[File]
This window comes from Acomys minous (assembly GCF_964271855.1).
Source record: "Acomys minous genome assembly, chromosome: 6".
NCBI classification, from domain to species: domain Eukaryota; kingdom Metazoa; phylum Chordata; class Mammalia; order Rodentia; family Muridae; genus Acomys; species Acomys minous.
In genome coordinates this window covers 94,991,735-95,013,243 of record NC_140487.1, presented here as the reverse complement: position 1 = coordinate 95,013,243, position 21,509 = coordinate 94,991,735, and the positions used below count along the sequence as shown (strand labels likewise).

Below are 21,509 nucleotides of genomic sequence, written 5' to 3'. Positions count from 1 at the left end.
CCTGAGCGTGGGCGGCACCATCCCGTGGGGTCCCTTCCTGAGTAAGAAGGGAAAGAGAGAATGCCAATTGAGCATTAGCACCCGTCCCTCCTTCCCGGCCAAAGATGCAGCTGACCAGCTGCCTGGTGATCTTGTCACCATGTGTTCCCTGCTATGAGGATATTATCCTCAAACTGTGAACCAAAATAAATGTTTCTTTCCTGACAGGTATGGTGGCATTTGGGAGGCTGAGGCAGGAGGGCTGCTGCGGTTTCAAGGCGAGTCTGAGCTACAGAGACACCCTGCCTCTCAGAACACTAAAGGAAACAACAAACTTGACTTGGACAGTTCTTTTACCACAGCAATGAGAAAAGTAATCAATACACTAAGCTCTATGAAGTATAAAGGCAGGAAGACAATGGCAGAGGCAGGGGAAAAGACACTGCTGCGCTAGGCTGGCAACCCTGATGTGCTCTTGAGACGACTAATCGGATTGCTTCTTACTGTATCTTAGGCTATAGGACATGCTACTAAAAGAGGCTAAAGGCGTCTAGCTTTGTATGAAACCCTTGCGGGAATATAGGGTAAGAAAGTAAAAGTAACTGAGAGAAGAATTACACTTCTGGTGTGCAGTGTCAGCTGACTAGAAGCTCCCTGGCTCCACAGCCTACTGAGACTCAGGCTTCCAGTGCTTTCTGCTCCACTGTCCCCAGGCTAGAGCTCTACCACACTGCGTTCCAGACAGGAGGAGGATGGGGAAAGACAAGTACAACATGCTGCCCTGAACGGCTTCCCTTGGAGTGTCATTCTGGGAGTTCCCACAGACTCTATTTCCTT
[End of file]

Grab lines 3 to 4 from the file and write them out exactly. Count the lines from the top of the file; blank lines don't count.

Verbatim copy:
NCBI classification, from domain to species: domain Eukaryota; kingdom Metazoa; phylum Chordata; class Mammalia; order Rodentia; family Muridae; genus Acomys; species Acomys minous.
In genome coordinates this window covers 94,991,735-95,013,243 of record NC_140487.1, presented here as the reverse complement: position 1 = coordinate 95,013,243, position 21,509 = coordinate 94,991,735, and the positions used below count along the sequence as shown (strand labels likewise).